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I am trying to find a book on electromagnetism for mathematician (so it has to be rigorous). Preferably a book that extensively uses Stoke's theorem for Maxwell's equations (unlike other books that on point source charge, they take Stoke's theorem on $B-\{0\}$ with $B$ being closed ball of radius 1, but this does not work, as Stoke's theorem only works for things in compact support) Preferably if it mentiones dirac delta function, hopefully it explains it as a distribution (or a measure...)

P.S. This question is posted because there is no questions about electromagnetism books for mathematician. I have background in mathematics as John Lee Smooth Manifolds.

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Before answering, please see our policy on resource recommendation questions. Please write substantial answers that detail the style, content, and prerequisites of the book, paper or other resource. Explain the nature of the resource so that readers can decide which one is best suited for them rather than relying on the opinions of others. Answers containing only a reference to a book or paper will be removed!

In addition, I have seen in Special Relativity have a 2-form called action and saw that electric field and magnetic field can be read from by looking at specific coefficients of its components. However, I do not understand how and why you can read these fields from that in that specific coordinates. To specify, I meant from here: – chhan92 Jan 12 '13 at 3:14
@Christopher White please read my above comment – chhan92 Jan 12 '13 at 3:35

Scheck's books are mathematically much more precise than the average physicist's textbook.

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I have taken look at that book and it does not seem to prove Maxwell's equation from Biot-Savart's law and etc (as how Maxwell would approach from historical point of view?) – chhan92 Jan 12 '13 at 3:13

Edit: as I re-read your question, it sounds like that's not what your looking for: you want classical vector-calculus-based E&M, done right. Not sure how to help you there, although I still heartily recommend Misner, Thorne and Wheeler in general.

You might try chapters three and four of Misner, Thorne, and Wheeler's Gravitation, if you can find it in a library. (You'll want one and two as well, for background.) In those chapters they develop the basics of electromagnetism from the point of view of differential forms.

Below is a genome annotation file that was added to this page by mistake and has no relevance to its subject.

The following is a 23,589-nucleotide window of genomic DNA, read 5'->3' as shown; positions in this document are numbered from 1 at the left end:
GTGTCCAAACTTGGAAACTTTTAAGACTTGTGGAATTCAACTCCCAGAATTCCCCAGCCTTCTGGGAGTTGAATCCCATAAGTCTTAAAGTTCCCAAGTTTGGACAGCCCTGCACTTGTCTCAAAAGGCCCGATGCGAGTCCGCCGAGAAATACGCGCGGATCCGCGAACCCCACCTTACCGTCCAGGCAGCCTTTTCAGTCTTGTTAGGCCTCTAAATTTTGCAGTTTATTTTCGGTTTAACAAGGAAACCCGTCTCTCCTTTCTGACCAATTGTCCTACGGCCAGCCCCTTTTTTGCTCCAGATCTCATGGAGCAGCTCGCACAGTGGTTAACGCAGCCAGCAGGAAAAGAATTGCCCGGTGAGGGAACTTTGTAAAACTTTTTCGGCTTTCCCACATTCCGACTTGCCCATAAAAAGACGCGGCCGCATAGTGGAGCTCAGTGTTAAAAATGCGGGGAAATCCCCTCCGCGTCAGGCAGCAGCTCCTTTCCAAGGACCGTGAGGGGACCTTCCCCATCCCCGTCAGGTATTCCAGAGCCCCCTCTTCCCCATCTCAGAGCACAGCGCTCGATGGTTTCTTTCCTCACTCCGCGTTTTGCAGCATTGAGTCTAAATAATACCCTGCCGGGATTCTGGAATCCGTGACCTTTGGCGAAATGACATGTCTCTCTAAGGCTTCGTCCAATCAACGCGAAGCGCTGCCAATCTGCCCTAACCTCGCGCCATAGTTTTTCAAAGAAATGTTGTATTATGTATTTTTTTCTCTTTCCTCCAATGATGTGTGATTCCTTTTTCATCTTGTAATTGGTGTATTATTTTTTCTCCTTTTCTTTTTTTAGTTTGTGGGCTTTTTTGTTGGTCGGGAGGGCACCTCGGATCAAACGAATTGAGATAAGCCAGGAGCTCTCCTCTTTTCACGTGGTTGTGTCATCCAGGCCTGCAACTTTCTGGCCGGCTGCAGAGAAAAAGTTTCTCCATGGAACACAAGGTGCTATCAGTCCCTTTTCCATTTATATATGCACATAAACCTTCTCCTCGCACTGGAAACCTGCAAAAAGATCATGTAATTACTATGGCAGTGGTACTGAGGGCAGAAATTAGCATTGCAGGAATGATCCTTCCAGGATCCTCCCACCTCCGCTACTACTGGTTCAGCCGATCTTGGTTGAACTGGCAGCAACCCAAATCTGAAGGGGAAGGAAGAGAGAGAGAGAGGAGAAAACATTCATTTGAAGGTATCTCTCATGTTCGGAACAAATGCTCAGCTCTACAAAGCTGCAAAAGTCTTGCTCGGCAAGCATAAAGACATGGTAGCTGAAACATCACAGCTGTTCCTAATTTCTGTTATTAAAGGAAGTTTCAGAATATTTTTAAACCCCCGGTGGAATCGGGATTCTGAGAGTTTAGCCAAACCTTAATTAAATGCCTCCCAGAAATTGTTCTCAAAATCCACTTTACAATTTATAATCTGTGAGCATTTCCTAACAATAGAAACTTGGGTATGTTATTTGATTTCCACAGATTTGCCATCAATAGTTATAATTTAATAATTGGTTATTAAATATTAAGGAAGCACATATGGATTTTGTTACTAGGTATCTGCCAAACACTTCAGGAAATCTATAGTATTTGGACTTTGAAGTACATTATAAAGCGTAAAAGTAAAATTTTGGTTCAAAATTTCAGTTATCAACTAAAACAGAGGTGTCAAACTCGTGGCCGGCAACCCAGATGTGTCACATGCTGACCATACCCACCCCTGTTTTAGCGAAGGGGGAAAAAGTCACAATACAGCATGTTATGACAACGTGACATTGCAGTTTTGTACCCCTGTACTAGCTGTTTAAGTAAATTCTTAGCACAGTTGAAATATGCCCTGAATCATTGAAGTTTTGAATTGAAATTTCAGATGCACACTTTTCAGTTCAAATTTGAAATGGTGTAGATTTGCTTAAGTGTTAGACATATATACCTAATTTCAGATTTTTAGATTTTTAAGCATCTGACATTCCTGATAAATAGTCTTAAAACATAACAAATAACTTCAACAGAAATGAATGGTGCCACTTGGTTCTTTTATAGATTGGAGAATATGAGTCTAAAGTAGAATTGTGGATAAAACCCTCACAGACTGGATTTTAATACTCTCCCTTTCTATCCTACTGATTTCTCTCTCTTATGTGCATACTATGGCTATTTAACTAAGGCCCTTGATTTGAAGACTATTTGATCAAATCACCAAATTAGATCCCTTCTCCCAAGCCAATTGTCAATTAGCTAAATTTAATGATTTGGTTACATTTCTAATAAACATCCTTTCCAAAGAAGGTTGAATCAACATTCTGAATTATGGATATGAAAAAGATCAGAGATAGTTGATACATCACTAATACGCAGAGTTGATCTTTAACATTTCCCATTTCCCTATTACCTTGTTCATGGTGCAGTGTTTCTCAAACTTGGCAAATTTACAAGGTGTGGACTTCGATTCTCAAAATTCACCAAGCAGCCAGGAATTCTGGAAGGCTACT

They do not attempt to be rigorous, but (as far as I can tell) that's a matter of choice, not ability: I get the sense that they thoroughly understand the niceties of the math behind what they're doing, but (since they are writing for physicists to whom that's not terribly relevant) they don't present it.

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Thank you for good comments. It is just I was looking up Maxwell's equation in Griffth&Harris and later in wikipedia I figured out that dirac delta is indeed a distribution (this fact was nontrivial, as my interest is more onto differential topology and abstract algebra (not sure on analysis)). Before I move further, I was just hoping for good EM book done right, maybe giving full rigorous proof of important results that I might possibly get stuck in future. – chhan92 Nov 24 '12 at 6:57
Actually best thing is EM in more general setting if that is possible (maybe what happens to Maxwell's equation if our ambient space is any smooth manifold, instead of usual Euclidean space?). EM on low-dimensional manifolds would be cool, but if it does right on Standard Euclidean space, that is fine with me. – chhan92 Nov 24 '12 at 6:59
This may be totally naive, but if you're working on an arbitrary smooth manifold, then shouldn't ME transfer to equations on the manifold via the coordinate charts (at least locally). If the manifold is compact, then you can probably extend globally. – William Dec 4 '12 at 7:46
William: I think you're right, but the thing is you can leverage the fact that you're on a four-manifold to get an incredibly beautiful formulation of electrodynamics. IIRC (I don't have MTW in front of me) you write the Faraday tensor--actually a differential form--$F$, in terms of which Maxwell's equations become $$F^{ij}_{;j} = J^i$$ and $F^{i[j}_{;k]} = (dF)^{ij}_{k} = 0$, where I write $d$ for the exterior derivative. This can be further simplified by noting that the second implies (I think) that $F = dA$ for some 1-form $A$, the vector potential. – Christopher White Dec 7 '12 at 17:06

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